October 21, 2010

Recent (and some not so recent) events

I've had a lot to drink this year... I was happy to find New Belgium Fat Tire at a hotel bar in Anaheim, I found Southern Star Pine Belt Pale Ale, New Holland Dragon's Milk, Dark Horse Plead the 5th Imperial Stout, Founders Dry Hopped Pale Ale, and Founders Double Trouble at Jungle Jim's in Cincinnati while visiting my friend Jason. I enjoyed a rare bottle of De Dochter van de Korenaar Embrasse that I got from Dawson's here at home. My friend Robin brought me back bottles of Avery Seventeen Black Lager, Founders Devil Dancer, Epic Armageddon IPA, and Coronado Idiot IPA from Charleston Beer Exchange for my birthday. Also for my birthday, my brother got me a bottle of Dogfish Head Sah'Tea (delicious!) and a 4-pack of Dogfish Head Midas Touch.


Idiot IPA

Dogfish Head Sah'Tea

I've also come to realize that Michigan is a state very much about beer. I've been out to visit my friend Michelle 5 or 6 times since first meeting her back in May. There are tons of breweries, a ton of brewpubs, and plenty of regular bars with great beer lists. Woodward Avenue Brewers in Ferndale brews a handful of their own, my favorite being the Green Bullet Organic IPA. Woodbridge Pub near downtown Detroit has a huge list of draft and bottled beers. I had several beers there the night we went, but only one I hadn't had before, North Peak Majestic Wheat. After visiting her family in East Lansing, Michelle and I stopped at Beggar's Banquet for lunch. Beggar's has a constantly rotating list of 18 craft beers, and offers flights of 4 of anything on the menu. I introduced Michelle to Stone Russian Imperial Stout there. The best part about Michigan is that two of my favorite brewers are located there, Bell's and Founders, neither of which I can get in Maryland. Bell's Two Hearted Ale is one of my top 5 favorites of this year and would be a regular in my fridge if I could get it here. When hanging out and watching movies at Michelle's house, we'd drink Bell's Amber Ale or Founders Red's RyePA (Michelle's favorite).

I've spent a fair amount of time at my friend Kristin's house lately as well (2 football games and a housewarming party). On hand during those afternoons were Bell's Special Double Cream Stout and Bell's Porter, Avery Samael's Oak-aged ale, Southern Tier Hoppe, Ommegang Cup O' Kyndnes, and Abita Turbo Dog.

Samael's Oak-aged Ale

I recently made my first trip to Churchkey in Washington DC. Robin joined me on this trip. Churchkey have at least 75 beers on tap and hundreds more bottled. I went all draft that night, starting with a glass of Stillwater Cellar Door and a pumpkin beer flight consisting of Southern Tier Pumpking, Heavy Seas Great Pumpkin, and Heavy Seas Greater Pumpkin. Cellar Door is a delicious saison style brewed with white sage. Southern Tier Pumpking was very good, like pumpkin pie with a graham cracker crust and whipped cream. The Greater Pumpkin, which was on cask, was much more complex than the Great Pumpkin (regular draft), having more pumpkin flavor, a touch of honey, and more alcohol apparent in the taste. After finishing off a charcuterie plate and a cheese plate (with a flight of beer pairings), we moved on to a glass of North Coast Pranqster and a final flight of Monk's Fest, Brooklyn Detonation Ale (tied with Cellar Door as my favorite for the night), and North Coast Red Seal. Churchkey shares space with it's sister restaurant, Birch & Barley. Each have their own menus, Churchkey's being trimmed to pub fare (albeit really fancy pub fare) but a full menu at Birch & Barley. The food at both is delicious. We shared a fig/prosciutto flatbread pizza before heading back to Annapolis.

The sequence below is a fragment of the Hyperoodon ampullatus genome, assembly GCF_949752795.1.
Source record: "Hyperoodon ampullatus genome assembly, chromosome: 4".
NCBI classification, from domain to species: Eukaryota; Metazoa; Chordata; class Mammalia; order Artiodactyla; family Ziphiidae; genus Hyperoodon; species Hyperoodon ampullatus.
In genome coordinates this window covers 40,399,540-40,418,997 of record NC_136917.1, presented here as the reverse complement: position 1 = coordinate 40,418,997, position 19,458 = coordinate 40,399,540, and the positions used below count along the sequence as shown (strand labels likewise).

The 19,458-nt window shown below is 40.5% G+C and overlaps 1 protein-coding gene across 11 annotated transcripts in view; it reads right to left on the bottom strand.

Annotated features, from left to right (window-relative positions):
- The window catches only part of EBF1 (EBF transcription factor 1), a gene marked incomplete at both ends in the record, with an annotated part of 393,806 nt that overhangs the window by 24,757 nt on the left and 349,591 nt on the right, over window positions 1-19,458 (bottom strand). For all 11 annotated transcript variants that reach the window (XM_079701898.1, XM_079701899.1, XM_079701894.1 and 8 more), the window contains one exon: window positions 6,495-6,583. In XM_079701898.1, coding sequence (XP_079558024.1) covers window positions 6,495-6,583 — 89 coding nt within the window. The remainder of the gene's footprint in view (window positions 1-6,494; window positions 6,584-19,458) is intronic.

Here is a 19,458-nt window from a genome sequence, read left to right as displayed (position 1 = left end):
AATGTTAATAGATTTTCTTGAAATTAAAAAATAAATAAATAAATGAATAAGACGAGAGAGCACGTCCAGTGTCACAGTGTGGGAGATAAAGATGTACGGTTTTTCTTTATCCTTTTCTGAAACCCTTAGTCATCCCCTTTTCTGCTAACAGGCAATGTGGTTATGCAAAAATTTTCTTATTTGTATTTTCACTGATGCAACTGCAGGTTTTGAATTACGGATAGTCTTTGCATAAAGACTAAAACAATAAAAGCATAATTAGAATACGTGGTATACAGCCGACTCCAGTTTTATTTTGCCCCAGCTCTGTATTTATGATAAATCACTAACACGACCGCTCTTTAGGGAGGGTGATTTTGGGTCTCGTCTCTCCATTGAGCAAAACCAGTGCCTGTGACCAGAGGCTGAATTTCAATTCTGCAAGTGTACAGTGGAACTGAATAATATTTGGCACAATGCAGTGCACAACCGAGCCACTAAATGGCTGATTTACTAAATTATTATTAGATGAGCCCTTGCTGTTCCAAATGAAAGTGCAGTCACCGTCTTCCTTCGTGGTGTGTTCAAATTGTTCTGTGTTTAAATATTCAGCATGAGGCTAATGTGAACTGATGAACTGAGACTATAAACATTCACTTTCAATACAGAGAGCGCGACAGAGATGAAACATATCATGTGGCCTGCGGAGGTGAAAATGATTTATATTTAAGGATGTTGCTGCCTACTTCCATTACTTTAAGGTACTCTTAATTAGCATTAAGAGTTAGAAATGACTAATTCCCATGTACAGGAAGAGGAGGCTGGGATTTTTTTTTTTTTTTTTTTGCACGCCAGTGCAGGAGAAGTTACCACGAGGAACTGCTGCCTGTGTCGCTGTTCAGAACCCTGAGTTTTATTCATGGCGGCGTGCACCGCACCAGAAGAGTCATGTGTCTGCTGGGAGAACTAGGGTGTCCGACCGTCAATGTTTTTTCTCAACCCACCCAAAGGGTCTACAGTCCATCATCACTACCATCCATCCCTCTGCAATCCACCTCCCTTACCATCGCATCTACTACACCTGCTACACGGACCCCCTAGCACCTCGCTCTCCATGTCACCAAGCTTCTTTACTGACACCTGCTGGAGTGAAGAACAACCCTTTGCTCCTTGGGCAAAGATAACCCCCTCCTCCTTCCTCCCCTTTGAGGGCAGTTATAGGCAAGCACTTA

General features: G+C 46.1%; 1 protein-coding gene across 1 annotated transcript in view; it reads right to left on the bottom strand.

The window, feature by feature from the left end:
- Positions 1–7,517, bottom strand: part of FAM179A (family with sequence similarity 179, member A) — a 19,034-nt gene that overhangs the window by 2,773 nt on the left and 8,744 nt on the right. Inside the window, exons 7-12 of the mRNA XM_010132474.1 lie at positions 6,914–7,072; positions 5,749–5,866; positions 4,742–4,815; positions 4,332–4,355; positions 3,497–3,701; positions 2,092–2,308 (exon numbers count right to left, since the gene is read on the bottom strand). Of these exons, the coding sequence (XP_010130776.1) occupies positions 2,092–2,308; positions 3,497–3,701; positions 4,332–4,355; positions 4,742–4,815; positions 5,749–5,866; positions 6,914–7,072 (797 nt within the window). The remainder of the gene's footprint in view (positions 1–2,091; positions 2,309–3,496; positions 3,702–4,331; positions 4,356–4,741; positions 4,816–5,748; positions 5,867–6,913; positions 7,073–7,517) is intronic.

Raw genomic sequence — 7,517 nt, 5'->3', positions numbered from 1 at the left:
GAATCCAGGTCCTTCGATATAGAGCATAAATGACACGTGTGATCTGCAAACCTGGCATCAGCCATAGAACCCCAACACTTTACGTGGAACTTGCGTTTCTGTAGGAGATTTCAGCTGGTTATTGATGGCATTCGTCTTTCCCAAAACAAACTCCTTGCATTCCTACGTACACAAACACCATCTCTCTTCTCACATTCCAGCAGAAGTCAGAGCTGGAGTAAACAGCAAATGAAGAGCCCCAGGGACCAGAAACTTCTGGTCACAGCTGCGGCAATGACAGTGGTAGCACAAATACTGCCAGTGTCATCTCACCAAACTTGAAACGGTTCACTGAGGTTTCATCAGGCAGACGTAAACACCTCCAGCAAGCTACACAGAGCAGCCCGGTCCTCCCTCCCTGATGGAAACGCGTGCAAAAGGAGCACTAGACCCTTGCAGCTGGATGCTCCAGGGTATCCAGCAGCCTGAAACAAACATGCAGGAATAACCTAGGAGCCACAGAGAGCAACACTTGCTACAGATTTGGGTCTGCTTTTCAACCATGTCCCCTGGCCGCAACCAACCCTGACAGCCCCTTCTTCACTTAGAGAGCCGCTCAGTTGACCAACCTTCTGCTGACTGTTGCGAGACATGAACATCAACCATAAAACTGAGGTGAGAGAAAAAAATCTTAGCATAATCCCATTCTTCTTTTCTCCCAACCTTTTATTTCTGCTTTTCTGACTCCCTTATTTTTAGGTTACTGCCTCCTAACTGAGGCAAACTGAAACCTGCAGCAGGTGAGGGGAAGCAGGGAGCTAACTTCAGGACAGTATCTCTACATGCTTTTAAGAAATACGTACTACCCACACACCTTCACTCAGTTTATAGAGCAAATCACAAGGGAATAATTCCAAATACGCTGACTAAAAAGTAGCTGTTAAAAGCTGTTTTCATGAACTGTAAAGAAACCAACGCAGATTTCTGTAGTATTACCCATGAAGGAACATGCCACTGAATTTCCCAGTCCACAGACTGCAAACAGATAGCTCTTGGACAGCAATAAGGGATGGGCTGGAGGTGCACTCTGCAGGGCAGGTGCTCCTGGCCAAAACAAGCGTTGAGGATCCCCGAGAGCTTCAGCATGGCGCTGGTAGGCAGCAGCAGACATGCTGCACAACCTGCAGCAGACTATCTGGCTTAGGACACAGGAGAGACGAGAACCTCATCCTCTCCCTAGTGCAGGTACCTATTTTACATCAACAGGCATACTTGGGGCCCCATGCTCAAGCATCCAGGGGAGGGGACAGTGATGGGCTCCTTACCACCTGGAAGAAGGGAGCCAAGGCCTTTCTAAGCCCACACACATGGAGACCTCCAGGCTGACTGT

Last but not least, Baltimore Beer Week... There were hundreds of events and specials going on at various bars starting October 7th and ending with the Inaugural Baltimore Beer Festival in Canton on the 17th. I was happy with the number of events I made it to, especially considering I don't live in Baltimore. I stopped by Pratt Street Ale House on the 7th for the release of Channel Crossing #2, a collaboration between Stillwater Artisinal Ales and Oliver Ales (Pratt St's own resident brewing company). The following night I went to the Wharf Rat for '4 for $5' cask ales. I took the day off on the 11th (a Monday) to meet Brian Strumke from Stillwater at Dawson's Liquors for a tasting, then hopped over to DuClaw for the tapping of a 2006 keg of Devil's Milk. Next was a stop at Perfect Pour, then Oktoberfest/Pumpkin night at Victoria Gastro Pub (I had Flying Dog's Dogtoberfest). On the 14th I met my friend Kristin and her boyfriend Summer (yes, a guy named Summer) at Max's Taphouse for BBWeek specials on Harpoon (only 3 bucks until 9), after which I had a Nøgne Ø Two Captains, an Oskar Blues Old Chub, and Boulder's Never Summer on cask.

But my favorite event of BBWeek, the one I was really looking forward to, the only one I would have gone to if I had to pick, was the 7th Annual Real Ale Festival at Pratt Street Ale House on Saturday the 16th. The festival took place inside, upstairs & down, and outside the ale house. There were over 40 beers available on cask from dozens of brewers. My absolute favorites were My Monkey's Got Wood, High Tea, and Bishops Breakfast with Coffee from Olivers, the 7 Beauties Rye from Brewer's Art, Lagunitas Hop Stoopid, Flying Dog Single Hop Imperial IPA, Oskar Blues dry hopped Dale's Pale Ale, and Dogma from BrewDog.